by Fred Andes, Allyn Stern, Dianne Barton, Jennifer Wigal, and Michael Campbell
When setting water quality standards (WQS) for surface water, every state in the nation is faced with the question of “how clean is clean enough?” The standard set by the state is important to citizens, who rely upon a high level of water quality, as well as municipal and industrial wastewater dischargers who must comply with permit limits that take WQS into account. An issue receiving increasing attention is the health risk to persons who eat relatively large amounts of fish and shellfish that may be contaminated with toxic substances. Three states in the Pacific Northwest—Idaho, Oregon, and Washington—are leading the way in considering whether to base their WQS on higher rates of fish consumption, resulting in more stringent standards. On September 16, 2014, the Environmental Law Institute convened an expert panel to answer questions such as: What are the key issues in setting WQS? How does a state calculate the amount of fish its citizens eat? What are the relative roles of EPA, states, the public, and industry in ensuring that state WQS are protective of all populations? What will happen to industry discharge permits as a result of new WQS? In this Dialogue, we present a transcript of the event, which has been edited for style, clarity, and space considerations.
This Article is adapted from Chapter One of Next Generation Environmental Compliance and Enforcement (LeRoy C. Paddock and Jessica A. Wentz eds.) published in 2014 by ELI Press. The book emerged from a two-day EPA workshop covering a broad array of topics, ranging from general comparisons of different compliance approaches to focused case studies of regulatory programs. This Article defines “next generation compliance” and outlines its five key elements: rules with compliance built in; advanced pollution monitoring technologies; electronic reporting systems; increased transparency; and innovative enforcement strategies.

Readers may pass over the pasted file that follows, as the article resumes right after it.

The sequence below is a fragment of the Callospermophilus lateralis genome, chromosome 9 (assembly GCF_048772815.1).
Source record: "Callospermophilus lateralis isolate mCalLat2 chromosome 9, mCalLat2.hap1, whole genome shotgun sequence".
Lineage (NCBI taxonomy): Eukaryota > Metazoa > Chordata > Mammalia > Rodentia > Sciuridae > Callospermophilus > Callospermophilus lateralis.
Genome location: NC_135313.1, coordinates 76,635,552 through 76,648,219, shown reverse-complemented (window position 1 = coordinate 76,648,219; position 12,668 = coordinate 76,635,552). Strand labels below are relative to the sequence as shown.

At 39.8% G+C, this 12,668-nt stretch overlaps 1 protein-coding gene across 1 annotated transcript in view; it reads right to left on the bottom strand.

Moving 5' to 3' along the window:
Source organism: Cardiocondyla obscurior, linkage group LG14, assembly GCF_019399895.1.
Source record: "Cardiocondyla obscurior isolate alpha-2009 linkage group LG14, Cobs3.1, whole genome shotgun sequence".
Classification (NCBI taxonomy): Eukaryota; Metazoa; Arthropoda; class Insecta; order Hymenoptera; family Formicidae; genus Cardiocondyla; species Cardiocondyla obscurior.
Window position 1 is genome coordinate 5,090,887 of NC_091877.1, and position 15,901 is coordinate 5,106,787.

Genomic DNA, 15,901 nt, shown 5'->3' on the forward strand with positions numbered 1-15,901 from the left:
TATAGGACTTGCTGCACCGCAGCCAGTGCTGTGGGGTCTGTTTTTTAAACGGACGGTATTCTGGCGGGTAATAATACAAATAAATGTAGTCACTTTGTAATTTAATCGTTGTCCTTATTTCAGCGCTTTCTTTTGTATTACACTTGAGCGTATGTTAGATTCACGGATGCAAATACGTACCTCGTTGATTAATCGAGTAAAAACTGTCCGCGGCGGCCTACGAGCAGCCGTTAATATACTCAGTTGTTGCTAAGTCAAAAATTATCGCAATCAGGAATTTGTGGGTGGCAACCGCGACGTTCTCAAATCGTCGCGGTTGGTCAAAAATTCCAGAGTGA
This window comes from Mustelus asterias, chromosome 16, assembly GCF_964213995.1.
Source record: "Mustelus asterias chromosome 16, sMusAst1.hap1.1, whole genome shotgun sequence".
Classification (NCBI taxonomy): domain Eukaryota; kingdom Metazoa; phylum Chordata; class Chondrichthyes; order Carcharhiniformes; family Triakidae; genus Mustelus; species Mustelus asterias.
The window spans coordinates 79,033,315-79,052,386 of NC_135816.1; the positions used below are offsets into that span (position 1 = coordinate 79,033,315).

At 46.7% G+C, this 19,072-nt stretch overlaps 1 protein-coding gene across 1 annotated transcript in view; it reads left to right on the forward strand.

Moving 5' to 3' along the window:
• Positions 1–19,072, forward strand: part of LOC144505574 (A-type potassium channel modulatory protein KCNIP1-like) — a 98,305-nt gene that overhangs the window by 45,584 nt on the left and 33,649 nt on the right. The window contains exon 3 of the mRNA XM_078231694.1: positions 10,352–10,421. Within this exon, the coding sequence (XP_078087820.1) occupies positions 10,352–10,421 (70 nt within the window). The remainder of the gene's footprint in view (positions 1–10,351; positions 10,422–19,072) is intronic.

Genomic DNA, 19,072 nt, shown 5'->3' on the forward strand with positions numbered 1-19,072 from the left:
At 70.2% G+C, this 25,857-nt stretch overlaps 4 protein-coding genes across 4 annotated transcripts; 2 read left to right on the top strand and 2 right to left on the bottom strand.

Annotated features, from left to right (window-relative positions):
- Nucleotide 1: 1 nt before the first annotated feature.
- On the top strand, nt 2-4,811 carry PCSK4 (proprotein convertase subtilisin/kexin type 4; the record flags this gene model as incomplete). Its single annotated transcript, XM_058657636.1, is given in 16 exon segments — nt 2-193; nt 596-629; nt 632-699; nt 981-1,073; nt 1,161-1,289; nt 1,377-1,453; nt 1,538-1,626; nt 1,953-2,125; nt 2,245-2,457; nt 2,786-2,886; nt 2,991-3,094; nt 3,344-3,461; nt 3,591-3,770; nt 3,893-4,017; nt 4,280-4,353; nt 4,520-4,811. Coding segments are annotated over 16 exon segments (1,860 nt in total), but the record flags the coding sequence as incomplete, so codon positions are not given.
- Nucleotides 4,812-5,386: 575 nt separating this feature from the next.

This Article is adapted from Chapter Three of John R. Nolon, Protecting the Environment Through Land Use Law: Standing Ground, published in 2014 by ELI Press. The book updates and expands on the author’s previous work, describing in detail how localities are responding to new challenges, including the imperative that they adapt to and help mitigate climate change and create sustainable neighborhoods. This Article outlines a comprehensive framework for understanding how traditional local land use authority can be used to preserve natural resources and environmental functions at the community level.
This Article is adapted from Barry E. Hill, Environmental Justice: Legal Theory and Practice (3d ed. 2014), published by ELI Press. This textbook/handbook explores how environmental justice concerns are framed, addressed, and resolved in the United States through acts of civil disobedience; federal, state, and local government initiatives; litigation and alternative dispute resolution; and/or mediation. The Article describes the relationship between environmental justice and sustainable development, and surveys the history of the environmental justice movement.
In the Courts
District court classifies manure as solid waste under RCRA.